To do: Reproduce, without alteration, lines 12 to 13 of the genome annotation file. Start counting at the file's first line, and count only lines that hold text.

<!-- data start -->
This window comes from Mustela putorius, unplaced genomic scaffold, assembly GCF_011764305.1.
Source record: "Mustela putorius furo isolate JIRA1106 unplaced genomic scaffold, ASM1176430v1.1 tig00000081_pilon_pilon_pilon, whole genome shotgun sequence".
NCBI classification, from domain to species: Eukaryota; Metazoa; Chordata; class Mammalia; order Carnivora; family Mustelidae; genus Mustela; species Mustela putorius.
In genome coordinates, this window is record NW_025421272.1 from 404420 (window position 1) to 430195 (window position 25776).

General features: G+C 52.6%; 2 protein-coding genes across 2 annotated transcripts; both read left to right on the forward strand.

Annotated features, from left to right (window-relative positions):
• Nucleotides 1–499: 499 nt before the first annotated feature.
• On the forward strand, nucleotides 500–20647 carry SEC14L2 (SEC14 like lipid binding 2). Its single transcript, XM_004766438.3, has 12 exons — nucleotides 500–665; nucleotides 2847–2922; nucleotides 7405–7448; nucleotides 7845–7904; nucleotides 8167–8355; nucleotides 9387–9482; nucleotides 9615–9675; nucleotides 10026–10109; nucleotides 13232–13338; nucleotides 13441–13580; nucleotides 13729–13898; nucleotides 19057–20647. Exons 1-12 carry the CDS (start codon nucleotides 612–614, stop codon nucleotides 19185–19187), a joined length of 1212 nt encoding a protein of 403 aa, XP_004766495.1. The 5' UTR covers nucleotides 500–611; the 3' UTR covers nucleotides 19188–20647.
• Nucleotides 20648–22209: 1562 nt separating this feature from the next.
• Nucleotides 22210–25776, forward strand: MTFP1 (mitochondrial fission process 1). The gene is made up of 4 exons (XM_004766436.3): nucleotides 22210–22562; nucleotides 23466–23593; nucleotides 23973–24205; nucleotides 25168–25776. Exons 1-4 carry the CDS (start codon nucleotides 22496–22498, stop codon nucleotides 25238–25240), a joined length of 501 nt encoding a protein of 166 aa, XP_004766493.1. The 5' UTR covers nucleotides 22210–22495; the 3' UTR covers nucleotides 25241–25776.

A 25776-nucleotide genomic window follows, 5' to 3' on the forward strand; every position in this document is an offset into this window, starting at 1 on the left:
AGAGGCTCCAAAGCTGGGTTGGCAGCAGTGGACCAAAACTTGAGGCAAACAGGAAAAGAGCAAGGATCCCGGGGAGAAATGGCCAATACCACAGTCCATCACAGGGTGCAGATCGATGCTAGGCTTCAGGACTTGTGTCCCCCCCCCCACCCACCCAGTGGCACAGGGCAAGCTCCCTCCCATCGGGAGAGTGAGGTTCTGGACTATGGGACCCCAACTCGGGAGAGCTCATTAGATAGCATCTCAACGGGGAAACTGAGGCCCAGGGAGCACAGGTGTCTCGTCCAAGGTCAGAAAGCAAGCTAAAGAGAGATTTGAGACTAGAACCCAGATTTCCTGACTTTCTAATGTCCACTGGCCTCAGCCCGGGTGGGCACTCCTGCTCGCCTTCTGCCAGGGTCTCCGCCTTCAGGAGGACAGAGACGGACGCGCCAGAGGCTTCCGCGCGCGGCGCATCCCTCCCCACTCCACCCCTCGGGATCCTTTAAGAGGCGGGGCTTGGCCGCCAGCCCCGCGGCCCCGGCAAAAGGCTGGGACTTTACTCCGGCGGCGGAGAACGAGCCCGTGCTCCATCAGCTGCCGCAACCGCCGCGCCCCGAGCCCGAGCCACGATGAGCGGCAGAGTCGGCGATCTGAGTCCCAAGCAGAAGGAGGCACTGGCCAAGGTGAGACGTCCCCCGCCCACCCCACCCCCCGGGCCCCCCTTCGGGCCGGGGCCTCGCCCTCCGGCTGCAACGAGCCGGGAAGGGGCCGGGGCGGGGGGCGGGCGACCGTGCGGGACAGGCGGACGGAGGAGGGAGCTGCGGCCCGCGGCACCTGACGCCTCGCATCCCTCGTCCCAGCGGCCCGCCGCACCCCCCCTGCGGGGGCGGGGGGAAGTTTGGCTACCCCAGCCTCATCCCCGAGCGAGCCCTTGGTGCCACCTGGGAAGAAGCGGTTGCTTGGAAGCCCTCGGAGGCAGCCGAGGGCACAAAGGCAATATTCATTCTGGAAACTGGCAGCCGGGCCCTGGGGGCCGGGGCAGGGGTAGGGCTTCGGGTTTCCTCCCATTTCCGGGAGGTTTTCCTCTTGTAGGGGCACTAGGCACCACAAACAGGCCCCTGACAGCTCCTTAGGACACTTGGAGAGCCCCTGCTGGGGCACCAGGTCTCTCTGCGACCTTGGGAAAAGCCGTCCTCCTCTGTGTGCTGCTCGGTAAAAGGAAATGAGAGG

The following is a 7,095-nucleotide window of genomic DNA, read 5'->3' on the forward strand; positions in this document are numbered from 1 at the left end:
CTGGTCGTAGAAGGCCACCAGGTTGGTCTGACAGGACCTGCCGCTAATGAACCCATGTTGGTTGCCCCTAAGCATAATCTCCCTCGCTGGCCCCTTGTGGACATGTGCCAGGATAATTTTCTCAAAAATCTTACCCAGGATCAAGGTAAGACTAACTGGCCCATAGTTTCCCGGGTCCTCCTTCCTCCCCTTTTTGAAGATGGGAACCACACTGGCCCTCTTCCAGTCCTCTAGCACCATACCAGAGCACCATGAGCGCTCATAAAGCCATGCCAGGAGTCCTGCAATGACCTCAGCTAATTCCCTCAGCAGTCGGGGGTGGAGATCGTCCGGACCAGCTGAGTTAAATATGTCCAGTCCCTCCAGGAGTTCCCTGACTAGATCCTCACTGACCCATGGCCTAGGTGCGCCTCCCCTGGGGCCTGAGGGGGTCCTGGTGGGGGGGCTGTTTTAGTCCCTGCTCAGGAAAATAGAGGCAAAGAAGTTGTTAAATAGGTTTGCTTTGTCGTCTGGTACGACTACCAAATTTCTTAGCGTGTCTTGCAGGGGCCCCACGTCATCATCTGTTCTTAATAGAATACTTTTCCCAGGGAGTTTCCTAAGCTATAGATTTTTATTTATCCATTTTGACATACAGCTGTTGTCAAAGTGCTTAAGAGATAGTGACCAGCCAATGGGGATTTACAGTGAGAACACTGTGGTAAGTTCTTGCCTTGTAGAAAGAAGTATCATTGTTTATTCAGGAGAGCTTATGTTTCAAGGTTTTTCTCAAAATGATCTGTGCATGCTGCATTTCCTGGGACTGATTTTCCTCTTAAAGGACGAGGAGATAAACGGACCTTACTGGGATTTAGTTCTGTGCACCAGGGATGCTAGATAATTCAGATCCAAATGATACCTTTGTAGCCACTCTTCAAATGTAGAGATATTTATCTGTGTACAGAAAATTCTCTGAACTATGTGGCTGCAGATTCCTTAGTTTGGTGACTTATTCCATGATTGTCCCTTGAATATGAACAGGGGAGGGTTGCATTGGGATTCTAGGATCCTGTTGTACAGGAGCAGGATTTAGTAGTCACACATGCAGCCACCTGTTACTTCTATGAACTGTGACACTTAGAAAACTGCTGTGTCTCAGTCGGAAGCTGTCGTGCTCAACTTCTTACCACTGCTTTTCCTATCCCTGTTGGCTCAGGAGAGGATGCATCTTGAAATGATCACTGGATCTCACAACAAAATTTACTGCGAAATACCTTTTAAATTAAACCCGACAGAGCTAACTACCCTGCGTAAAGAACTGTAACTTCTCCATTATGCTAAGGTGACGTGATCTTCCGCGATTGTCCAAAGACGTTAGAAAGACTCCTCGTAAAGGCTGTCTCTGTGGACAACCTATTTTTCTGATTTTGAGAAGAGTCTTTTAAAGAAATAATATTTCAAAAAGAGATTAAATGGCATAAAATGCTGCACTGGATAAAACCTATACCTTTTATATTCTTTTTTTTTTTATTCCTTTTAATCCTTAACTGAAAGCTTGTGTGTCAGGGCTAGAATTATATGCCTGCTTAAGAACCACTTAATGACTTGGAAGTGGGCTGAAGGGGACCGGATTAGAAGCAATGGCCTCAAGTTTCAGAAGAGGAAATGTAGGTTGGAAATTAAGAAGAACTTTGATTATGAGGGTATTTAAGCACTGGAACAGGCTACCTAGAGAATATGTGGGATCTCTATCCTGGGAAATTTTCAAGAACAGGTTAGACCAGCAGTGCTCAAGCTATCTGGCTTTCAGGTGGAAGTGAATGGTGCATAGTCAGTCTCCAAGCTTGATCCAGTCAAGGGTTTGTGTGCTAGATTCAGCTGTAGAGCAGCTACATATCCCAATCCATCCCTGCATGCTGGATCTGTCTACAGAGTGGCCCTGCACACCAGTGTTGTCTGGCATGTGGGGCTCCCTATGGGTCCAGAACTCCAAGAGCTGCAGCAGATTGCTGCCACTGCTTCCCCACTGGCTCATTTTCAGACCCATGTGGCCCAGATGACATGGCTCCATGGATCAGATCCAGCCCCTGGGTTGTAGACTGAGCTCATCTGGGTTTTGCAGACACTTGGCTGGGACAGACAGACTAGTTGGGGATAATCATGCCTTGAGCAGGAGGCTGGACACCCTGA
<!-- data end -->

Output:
AGAGGCTCCAAAGCTGGGTTGGCAGCAGTGGACCAAAACTTGAGGCAAACAGGAAAAGAGCAAGGATCCCGGGGAGAAATGGCCAATACCACAGTCCATCACAGGGTGCAGATCGATGCTAGGCTTCAGGACTTGTGTCCCCCCCCCCACCCACCCAGTGGCACAGGGCAAGCTCCCTCCCATCGGGAGAGTGAGGTTCTGGACTATGGGACCCCAACTCGGGAGAGCTCATTAGATAGCATCTCAACGGGGAAACTGAGGCCCAGGGAGCACAGGTGTCTCGTCCAAGGTCAGAAAGCAAGCTAAAGAGAGATTTGAGACTAGAACCCAGATTTCCTGACTTTCTAATGTCCACTGGCCTCAGCCCGGGTGGGCACTCCTGCTCGCCTTCTGCCAGGGTCTCCGCCTTCAGGAGGACAGAGACGGACGCGCCAGAGGCTTCCGCGCGCGGCGCATCCCTCCCCACTCCACCCCTCGGGATCCTTTAAGAGGCGGGGCTTGGCCGCCAGCCCCGCGGCCCCGGCAAAAGGCTGGGACTTTACTCCGGCGGCGGAGAACGAGCCCGTGCTCCATCAGCTGCCGCAACCGCCGCGCCCCGAGCCCGAGCCACGATGAGCGGCAGAGTCGGCGATCTGAGTCCCAAGCAGAAGGAGGCACTGGCCAAGGTGAGACGTCCCCCGCCCACCCCACCCCCCGGGCCCCCCTTCGGGCCGGGGCCTCGCCCTCCGGCTGCAACGAGCCGGGAAGGGGCCGGGGCGGGGGGCGGGCGACCGTGCGGGACAGGCGGACGGAGGAGGGAGCTGCGGCCCGCGGCACCTGACGCCTCGCATCCCTCGTCCCAGCGGCCCGCCGCACCCCCCCTGCGGGGGCGGGGGGAAGTTTGGCTACCCCAGCCTCATCCCCGAGCGAGCCCTTGGTGCCACCTGGGAAGAAGCGGTTGCTTGGAAGCCCTCGGAGGCAGCCGAGGGCACAAAGGCAATATTCATTCTGGAAACTGGCAGCCGGGCCCTGGGGGCCGGGGCAGGGGTAGGGCTTCGGGTTTCCTCCCATTTCCGGGAGGTTTTCCTCTTGTAGGGGCACTAGGCACCACAAACAGGCCCCTGACAGCTCCTTAGGACACTTGGAGAGCCCCTGCTGGGGCACCAGGTCTCTCTGCGACCTTGGGAAAAGCCGTCCTCCTCTGTGTGCTGCTCGGTAAAAGGAAATGAGAGG

The following is a 7,095-nucleotide window of genomic DNA, read 5'->3' on the forward strand; positions in this document are numbered from 1 at the left end: